Can you pass the rug test?

Our last post discussed how to trim or hide the fringe on your hand-knotted rug.  We also briefly discussed removing the fringe from machine-made or hand-tufted rugs.  As it turns out, some of you are having a hard time determining what type of rug you own.  We just assumed that all of you had spent 20 or more years studying rugs like we have…

Here is how you can determine what type of rug you have: 

(We are only focusing on hand-knotted, machine-made, and tufted rugs for now.)

A hand-knotted rug can be recognized by a three part test.  First, the fringe must be physical part of the rug.  It cannot be sewed on, glued on, or tacked on.  This fringe is an extension of the warp/weft and is the foundation upon which the rug is knotted.  Think of the fringe as the “skeleton” of the rug.  (Yes, there are some cases where a false fringe has been added to a damaged rug, or the fringe has been bound.)

Second, you must be able to see the knots on the back of the rug.  If you cannot see the pattern and the bare knots, there is a problem.  If the back of the rug is covered by anything such as a canvas or cotton backing, rubber, anything… consider this part of the test failed.

Third, and this one is a little tricky, fold back an edge of the rug to expose the base of the pile.  You should be able to see tiny little knot-heads at the base of every fiber.  If you do not see these knots-heads, but just find the fibers coming through a screen, this is definitely not a hand-knotted rug.

Tufted rugs are easier to recognize.  They usually have a full, thick pile, and will have a canvas backing.  They may or may not have fringe.  (Fringe is exclusively for styling with this type of rug, and is not a part of the foundation.)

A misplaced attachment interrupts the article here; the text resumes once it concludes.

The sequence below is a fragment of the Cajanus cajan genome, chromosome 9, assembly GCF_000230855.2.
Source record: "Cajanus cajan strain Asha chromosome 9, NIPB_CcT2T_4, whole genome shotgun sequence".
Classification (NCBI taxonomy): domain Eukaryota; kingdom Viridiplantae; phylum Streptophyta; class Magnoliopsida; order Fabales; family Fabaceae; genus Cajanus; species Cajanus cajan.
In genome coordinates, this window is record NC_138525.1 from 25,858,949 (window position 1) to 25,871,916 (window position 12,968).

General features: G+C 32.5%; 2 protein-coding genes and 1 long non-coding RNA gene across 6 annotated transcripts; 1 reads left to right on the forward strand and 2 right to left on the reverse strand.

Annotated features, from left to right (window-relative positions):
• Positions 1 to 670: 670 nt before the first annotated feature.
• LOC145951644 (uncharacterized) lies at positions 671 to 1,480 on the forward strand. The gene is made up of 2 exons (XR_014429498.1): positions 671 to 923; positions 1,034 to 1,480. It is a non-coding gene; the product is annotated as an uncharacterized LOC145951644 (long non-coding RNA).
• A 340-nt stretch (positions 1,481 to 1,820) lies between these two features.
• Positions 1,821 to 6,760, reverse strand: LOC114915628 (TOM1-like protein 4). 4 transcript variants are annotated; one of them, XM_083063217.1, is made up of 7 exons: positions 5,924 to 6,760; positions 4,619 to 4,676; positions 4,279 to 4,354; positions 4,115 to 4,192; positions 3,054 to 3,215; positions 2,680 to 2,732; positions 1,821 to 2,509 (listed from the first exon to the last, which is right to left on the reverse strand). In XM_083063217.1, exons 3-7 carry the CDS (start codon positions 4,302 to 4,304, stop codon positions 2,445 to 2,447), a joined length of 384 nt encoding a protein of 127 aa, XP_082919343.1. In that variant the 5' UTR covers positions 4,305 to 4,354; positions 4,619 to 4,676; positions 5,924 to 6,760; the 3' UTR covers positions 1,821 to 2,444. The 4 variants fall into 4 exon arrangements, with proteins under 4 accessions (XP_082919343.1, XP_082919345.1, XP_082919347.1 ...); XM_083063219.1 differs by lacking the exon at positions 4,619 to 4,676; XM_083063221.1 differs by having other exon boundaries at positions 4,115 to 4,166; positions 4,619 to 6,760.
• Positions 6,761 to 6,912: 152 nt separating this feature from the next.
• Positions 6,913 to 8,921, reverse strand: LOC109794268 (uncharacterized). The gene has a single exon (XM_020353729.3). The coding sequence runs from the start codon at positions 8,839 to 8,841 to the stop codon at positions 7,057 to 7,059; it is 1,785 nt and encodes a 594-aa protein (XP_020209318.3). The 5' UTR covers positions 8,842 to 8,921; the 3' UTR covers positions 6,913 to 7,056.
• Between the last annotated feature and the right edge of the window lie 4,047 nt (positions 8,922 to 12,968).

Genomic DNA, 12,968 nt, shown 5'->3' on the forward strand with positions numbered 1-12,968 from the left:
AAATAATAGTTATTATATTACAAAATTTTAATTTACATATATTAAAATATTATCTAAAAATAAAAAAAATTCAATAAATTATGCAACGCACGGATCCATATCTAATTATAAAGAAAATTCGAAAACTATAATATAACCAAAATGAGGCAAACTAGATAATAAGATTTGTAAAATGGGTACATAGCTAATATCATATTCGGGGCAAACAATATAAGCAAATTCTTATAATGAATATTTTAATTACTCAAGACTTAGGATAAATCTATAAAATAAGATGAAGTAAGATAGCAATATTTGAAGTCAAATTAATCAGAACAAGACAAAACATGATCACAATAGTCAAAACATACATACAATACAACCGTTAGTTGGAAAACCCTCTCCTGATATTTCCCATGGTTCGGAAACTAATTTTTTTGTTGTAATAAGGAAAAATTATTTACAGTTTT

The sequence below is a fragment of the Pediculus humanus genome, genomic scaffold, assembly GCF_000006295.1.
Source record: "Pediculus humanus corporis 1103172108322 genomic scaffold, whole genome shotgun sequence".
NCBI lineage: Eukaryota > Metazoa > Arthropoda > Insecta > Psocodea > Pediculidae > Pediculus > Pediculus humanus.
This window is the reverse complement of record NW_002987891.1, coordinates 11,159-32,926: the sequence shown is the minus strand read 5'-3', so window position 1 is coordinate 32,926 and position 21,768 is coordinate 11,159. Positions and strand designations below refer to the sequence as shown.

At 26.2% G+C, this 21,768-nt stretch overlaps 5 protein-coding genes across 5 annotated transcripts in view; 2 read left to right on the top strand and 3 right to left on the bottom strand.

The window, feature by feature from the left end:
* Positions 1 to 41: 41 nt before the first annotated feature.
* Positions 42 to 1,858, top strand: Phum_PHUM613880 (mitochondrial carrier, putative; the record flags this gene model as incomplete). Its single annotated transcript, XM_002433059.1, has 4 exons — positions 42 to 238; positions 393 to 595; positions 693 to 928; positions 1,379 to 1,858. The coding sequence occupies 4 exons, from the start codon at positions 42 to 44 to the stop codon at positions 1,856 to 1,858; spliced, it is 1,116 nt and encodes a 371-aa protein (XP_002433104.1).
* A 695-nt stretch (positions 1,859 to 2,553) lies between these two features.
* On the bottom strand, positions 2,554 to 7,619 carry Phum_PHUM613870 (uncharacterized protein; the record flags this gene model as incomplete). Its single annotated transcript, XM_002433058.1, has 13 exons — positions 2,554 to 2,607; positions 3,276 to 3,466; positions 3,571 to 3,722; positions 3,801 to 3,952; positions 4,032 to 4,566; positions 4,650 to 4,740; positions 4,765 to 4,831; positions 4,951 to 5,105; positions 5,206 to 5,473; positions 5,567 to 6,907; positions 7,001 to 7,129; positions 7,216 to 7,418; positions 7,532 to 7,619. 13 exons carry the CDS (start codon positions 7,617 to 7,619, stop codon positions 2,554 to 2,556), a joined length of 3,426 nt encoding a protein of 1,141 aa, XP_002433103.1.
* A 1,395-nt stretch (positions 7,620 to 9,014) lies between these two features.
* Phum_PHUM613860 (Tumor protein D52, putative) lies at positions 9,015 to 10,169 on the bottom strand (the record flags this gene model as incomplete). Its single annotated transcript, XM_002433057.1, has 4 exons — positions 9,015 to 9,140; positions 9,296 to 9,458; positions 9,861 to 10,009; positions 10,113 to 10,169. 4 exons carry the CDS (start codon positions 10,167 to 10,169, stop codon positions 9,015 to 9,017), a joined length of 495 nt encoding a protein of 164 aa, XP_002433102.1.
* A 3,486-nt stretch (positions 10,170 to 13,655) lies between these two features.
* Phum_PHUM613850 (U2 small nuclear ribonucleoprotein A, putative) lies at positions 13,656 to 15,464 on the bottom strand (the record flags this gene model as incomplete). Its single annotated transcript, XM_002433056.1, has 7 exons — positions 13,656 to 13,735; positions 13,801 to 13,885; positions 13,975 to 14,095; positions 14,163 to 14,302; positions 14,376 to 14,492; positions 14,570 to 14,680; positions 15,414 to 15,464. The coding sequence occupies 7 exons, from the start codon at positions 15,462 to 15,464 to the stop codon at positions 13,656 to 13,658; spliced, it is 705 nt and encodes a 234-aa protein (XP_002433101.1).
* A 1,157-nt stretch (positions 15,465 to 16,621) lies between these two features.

Machine-made or power-loomed rugs can be a little tougher to distinguish from hand-knotted rugs.  The higher-end rug manufacturers, such as Karastan, have done an excellent job manufacturing rugs that look, feel, and wear just like a hand-knotted rug.

You will use the three part test mentioned earlier for the hand-knotted rugs, but your results will be different.  If you look closely, you will find that the fringe is either sewn or glued on, or both.  The back of the rugs will show the pattern and will even look like knots, but when you perform part three of the test you will not find knots at the base of the fiber.  You will only find that the fibers are injected through a screen or hooked around a base string and pressed together with other strings.

Want more?  You can learn more about these three types of rugs here:

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